Northeast Times

Taking a family trip down memory lane

I re­cently got in­to a dis­cus­sion with our daugh­ters about their memor­ies. At this stage of my own life, I want to know what “took,” and I thought I did.

Cer­tainly, our fam­ily trip to Cali­for­nia wrapped in memor­ies of Big Sur and Hearst Castle and Fish­er­man’s Wharf, where they de­voured sea­food and loved the ware­houses-turned-shop­ping com­plexes.

Ab­so­lutely, their in­di­vidu­al bat mitzvahs, so long an­ti­cip­ated, so ear­marked with meta­phor­ic neon let­ters spelling out “Mile­stone.” And surely, oth­er big fam­ily events — an­niversar­ies, birth­days, the wed­dings they were taken to as tykes, and then their own.

Sur­prise, sur­prise! While those were men­tioned late and briefly, our daugh­ters hearkened back to the things we nev­er could have ima­gined, the tiny, un­re­mark­able snip­pets of fam­ily life that we thought had gone un­noticed.

All three daugh­ters talked about the kit­chen floor. Yes, the kit­chen floor.

In the house in which they grew up, that floor was ter­ra­cotta, which hid a mul­ti­tude of sins. It was some­what bumpy, and not the most com­fort­able sur­face in the world. But it was on that floor that we would plop down after din­ner on those nights when nobody had to rush out. Amy would lean against the pantry closet door, Jill would sit propped up against the dish­wash­er, and Nancy would of­ten sit with her legs fol­ded un­der her right in the middle.

I can’t ex­plain why so many secrets spilled out, so many in­hib­i­tions came un­done on the kit­chen floor. But they did. We talked end­lessly. We laughed up­roari­ously about noth­ing. 

It’s been years since our last kit­chen floor “party.” But as my daugh­ters re­membered that scene, so did I — with such long­ing and nos­tal­gia that it al­most made me weep. Kids DO in­hale the spir­it of fam­ily life when you least ex­pect it. They DO store away the trifles you thought they’d for­get.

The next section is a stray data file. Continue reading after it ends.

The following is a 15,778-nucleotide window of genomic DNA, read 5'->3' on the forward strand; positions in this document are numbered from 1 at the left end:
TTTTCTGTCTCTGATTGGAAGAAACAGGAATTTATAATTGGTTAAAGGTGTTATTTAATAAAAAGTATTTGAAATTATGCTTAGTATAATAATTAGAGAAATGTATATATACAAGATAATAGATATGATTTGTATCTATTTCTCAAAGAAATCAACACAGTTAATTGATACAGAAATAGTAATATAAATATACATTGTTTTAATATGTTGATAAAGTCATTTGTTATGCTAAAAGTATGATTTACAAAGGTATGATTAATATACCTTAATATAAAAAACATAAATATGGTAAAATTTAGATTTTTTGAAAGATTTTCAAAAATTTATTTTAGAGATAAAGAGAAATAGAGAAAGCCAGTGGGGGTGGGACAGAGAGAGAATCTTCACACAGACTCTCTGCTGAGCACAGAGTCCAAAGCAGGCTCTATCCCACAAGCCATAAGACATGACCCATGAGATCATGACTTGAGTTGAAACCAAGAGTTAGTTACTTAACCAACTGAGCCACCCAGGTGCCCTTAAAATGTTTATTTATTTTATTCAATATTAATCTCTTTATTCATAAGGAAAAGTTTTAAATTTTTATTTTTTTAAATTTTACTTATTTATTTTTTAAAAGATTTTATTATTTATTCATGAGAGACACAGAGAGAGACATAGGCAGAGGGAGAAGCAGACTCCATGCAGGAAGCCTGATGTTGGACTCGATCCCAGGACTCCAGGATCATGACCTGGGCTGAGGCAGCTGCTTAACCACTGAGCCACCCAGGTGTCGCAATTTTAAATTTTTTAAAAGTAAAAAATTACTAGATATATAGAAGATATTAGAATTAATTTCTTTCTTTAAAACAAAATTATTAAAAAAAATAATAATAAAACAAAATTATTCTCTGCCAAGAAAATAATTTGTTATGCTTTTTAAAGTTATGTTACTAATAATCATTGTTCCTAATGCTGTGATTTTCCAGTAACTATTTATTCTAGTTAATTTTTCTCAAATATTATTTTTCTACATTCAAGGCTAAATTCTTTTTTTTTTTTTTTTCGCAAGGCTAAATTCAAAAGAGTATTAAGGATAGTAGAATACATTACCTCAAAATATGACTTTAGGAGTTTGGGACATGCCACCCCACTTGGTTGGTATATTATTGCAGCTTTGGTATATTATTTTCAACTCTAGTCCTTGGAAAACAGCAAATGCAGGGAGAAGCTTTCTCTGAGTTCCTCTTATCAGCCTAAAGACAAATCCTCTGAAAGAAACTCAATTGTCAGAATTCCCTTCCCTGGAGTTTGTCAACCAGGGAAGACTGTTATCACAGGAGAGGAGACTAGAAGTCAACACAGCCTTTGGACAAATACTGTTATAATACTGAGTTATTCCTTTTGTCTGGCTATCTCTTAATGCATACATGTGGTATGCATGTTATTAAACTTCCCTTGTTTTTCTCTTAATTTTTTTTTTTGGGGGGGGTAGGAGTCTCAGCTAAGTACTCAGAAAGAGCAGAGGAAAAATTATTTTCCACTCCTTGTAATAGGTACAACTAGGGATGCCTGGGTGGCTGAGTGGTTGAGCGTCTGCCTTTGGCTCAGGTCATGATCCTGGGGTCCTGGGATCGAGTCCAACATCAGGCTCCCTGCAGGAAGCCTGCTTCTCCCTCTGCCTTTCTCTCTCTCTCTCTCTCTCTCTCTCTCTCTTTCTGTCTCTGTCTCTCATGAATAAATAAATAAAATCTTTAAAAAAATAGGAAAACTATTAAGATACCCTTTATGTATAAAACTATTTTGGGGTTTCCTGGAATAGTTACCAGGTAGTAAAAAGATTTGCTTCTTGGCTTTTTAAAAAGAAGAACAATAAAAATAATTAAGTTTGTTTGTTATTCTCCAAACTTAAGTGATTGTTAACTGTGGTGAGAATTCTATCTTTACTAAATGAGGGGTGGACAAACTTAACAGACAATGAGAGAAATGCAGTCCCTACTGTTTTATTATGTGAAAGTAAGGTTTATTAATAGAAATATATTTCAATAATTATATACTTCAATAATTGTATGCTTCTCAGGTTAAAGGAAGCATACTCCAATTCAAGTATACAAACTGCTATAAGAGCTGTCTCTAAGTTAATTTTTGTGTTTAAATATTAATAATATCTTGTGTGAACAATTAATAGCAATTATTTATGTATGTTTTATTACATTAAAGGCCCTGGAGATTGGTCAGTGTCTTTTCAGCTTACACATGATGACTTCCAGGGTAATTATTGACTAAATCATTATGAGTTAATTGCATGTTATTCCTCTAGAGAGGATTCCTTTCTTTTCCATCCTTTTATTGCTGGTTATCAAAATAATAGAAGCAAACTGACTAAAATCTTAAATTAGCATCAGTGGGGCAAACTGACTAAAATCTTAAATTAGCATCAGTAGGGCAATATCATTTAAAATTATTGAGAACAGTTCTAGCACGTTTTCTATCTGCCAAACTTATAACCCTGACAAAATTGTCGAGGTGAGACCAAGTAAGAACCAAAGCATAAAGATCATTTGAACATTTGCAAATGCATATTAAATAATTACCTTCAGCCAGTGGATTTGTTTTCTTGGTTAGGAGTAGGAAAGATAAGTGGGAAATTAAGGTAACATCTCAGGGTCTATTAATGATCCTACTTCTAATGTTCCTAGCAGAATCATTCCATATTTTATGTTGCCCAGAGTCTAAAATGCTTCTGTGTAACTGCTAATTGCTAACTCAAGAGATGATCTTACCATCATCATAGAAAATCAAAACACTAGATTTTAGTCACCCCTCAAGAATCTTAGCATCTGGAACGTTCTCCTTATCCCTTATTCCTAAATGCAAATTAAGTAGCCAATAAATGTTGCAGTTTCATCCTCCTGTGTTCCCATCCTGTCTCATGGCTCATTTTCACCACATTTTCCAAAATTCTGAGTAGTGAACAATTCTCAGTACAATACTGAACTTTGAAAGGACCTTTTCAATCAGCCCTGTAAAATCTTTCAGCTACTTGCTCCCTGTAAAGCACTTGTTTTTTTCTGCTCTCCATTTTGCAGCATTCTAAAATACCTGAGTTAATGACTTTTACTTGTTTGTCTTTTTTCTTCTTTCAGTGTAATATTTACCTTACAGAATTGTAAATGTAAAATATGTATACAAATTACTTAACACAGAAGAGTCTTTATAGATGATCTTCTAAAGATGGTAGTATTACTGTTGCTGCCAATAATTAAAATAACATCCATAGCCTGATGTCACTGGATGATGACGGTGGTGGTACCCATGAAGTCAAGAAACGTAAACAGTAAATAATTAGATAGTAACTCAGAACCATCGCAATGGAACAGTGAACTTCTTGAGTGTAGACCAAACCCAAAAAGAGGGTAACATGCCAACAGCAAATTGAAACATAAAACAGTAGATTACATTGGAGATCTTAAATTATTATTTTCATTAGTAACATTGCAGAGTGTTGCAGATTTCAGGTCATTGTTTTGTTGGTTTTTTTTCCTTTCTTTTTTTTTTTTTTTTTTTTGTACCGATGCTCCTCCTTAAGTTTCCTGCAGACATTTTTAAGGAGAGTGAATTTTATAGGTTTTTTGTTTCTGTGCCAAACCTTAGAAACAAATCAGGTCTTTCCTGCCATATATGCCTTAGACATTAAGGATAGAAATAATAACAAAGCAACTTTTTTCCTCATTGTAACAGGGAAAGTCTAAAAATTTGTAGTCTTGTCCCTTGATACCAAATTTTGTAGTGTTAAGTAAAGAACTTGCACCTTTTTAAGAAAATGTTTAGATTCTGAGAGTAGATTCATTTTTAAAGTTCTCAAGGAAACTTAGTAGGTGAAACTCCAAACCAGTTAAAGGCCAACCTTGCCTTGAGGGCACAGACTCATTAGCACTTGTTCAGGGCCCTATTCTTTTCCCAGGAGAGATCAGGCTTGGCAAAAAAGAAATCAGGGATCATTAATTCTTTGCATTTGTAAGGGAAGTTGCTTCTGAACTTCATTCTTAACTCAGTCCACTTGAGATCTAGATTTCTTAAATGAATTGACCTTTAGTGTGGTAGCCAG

I love know­ing how our kids pro­cessed their child­hoods and those tu­mul­tu­ous ad­oles­cent years. I love hear­ing about those trifles that are re­membered in the clut­ter of im­ages we bring to adult­hood. And more and more, I need those touch­stones to our daugh­ters as the years slip away on both sides.

Who would have guessed it — they even had lov­ing re­mem­brances of the “Beep Game” that they played on our old green sofa with their dad. No mat­ter how tired he was, my hus­band would gath­er up his “little wo­men” on week­ends, and quiz them on everything from cur­rent events to the most trivi­al of trivia. If they got the right an­swer, he would an­nounce the win­ner with a blast from an an­tique auto­mobile horn we’d found at a flea mar­ket. Thus the “Beep” game.

No com­plex video games or com­puter graph­ics. Just a dad and his three daugh­ters. And oh, how they re­mem­ber.

Shop­ping trips that seemed in­con­sequen­tial turned out not to be. Jill re­called the mo­nu­ment­al pur­chase of her col­lege trunk, the one that she stuffed with all her earthly be­long­ings one late Au­gust night when we all watched word­lessly, won­der­ing how in the world we’d ever get used to her green and white bed­room at the top of the stairs…empty.

I fi­nally un­der­stand that the tapestry of fam­ily is humble, not grand. It’s a patch­work quilt, not a silk bed­spread. And its in­tric­ate beauty may just lie in its sim­pli­city. I’m glad our daugh­ters re­mem­ber how we would make up songs on rainy days. I’m thrilled that they haven’t for­got­ten sled­ding down our town’s best hill, or chas­ing fire­flies, and one an­oth­er, on sum­mer nights.

Like so many of the best things in life, I wish we’d had more of those silly, spon­tan­eous mo­ments. I wish I’d spent more hours on the kit­chen floor as our daugh­ters meta­morph­osed from girls to wo­men…overnight.

But for now, I’ll settle for their memor­ies of the way we were. They are a dif­fer­ent kind of fam­ily al­bum, these memor­ies. And they were taken by the best cam­era of all.

My daugh­ters’ hearts. ••

You can reach at pinegander@aol.com.

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